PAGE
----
The World's Most Famous Arena, MSG, Could be forced to Move to a new Manhattan Location

The New York City Planning Commission and City Council are considering whether to renew the 50-year permit that allowed Madison Square Garden to operate on top of Penn Station for the past half century. Some politicians want any subsequent permit to be issued for only 10 that MSG can plan a relocation to new Manhattan digs in 15.

Yes, really.

Representatives from NJ Transit, Amtrak, and Long Island Rail Road recently wrote a letter to the Planning Commission:

While Madison Square Garden serves as a major entertainment venue and lively civic asset, the original permit clearly reflects very different urban development priorities from those of today. The City’s actions permitting the siting of the arena and the Two Penn Plaza office tower in the place of the iconic station building set the course for the irrevocable loss of a spacious rail terminal and great civic landmark.

Despite significant subsequent investments by the station’s rail carriers to better accommodate these passengers," the letter continued, "travelers have for decades been confined to functionally inadequate accommodations in the makeshift underground station, and have been hampered by severely limited street-level access at a handful of poorly marked and architecturally flawed entrances that are in some cases all but hidden from the street."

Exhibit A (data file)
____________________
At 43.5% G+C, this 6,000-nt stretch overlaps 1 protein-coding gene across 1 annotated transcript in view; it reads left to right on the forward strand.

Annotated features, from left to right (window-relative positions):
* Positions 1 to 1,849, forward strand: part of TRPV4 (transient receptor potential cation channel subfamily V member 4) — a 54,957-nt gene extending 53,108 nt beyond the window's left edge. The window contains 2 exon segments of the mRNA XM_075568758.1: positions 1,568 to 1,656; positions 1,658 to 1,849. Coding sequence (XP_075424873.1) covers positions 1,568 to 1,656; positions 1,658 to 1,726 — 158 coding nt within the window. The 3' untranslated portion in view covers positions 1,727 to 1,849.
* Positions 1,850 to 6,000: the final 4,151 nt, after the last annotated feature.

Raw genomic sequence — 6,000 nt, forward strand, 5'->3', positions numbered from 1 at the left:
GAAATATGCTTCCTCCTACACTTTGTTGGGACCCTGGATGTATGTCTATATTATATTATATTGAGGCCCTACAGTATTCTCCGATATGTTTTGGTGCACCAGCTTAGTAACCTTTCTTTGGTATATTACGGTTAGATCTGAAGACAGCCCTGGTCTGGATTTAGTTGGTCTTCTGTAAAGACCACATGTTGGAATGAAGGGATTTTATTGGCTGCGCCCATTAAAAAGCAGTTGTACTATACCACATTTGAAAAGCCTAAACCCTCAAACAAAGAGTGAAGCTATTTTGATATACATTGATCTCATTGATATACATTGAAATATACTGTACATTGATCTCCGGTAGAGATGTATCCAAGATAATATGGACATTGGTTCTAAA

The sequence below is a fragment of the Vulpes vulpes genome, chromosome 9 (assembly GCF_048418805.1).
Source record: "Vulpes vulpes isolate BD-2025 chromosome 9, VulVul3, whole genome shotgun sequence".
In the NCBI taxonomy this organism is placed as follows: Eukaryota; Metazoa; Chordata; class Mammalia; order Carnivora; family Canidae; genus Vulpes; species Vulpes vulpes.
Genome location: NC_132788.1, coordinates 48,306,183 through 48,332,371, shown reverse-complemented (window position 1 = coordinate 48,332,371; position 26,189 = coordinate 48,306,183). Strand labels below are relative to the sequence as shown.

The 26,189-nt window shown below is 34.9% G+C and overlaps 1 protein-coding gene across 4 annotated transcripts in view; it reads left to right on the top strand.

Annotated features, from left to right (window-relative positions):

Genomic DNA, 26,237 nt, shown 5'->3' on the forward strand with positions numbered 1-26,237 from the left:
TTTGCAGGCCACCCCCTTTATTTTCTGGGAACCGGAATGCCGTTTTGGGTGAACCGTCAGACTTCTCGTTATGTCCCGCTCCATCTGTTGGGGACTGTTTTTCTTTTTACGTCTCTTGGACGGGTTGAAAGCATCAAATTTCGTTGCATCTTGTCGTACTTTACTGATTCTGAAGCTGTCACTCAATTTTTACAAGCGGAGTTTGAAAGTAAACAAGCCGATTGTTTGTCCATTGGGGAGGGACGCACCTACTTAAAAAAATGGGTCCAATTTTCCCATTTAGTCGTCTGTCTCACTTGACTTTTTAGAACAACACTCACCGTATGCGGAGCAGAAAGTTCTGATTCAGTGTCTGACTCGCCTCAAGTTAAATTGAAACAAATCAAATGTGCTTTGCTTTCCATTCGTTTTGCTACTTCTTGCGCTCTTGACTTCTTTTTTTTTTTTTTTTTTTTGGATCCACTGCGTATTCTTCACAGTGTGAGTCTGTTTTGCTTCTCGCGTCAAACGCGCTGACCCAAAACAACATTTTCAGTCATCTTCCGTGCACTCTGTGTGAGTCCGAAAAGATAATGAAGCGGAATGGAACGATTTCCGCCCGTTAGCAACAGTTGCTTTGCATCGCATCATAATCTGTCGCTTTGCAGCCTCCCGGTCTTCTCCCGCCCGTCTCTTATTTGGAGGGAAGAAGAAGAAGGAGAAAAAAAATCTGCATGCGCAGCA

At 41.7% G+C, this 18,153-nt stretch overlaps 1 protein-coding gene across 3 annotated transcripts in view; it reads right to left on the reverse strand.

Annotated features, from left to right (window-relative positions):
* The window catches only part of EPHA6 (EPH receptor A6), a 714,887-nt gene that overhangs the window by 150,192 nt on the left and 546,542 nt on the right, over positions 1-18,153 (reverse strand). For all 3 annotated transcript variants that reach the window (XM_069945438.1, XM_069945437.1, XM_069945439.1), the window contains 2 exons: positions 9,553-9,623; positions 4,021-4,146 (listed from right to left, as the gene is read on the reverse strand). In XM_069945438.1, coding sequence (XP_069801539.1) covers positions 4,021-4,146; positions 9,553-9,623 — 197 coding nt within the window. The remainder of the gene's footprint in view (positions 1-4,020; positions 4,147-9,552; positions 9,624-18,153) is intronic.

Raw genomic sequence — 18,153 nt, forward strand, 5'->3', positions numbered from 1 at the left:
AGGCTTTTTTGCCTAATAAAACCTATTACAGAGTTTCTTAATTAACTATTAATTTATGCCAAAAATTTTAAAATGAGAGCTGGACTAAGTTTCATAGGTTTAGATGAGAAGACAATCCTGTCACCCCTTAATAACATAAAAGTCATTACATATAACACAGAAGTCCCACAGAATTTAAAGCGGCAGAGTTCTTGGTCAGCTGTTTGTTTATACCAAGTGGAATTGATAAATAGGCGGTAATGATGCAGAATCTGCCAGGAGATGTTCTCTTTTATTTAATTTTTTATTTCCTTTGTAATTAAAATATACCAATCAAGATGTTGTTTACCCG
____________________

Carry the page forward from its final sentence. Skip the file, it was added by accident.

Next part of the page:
MSG, which is in the process of dumping one billion into its current renovations, reportedly will have made that back and then some before the moving trucks would be rolling in. "While sports operations generated just $13 million last year, the company as a whole, including its broadcast operations, is expected to make $700 million over the next four years, according to a Crain’s New York Business report. At that rate, MSG would recover the cost of renovating in 2018, 10 years before it would have to relocate."

Nevertheless, they don't want to move. MSG responded:

"Adding an arbitrary expiration for reasons unrelated to the special permit process or requirements would not only set a dangerous and questionable precedent, but would also hinder our ability to make MSG and New York City the long-term home of even more world-class events, and would harm a business that has served as a significant economic driver for the city for generations."


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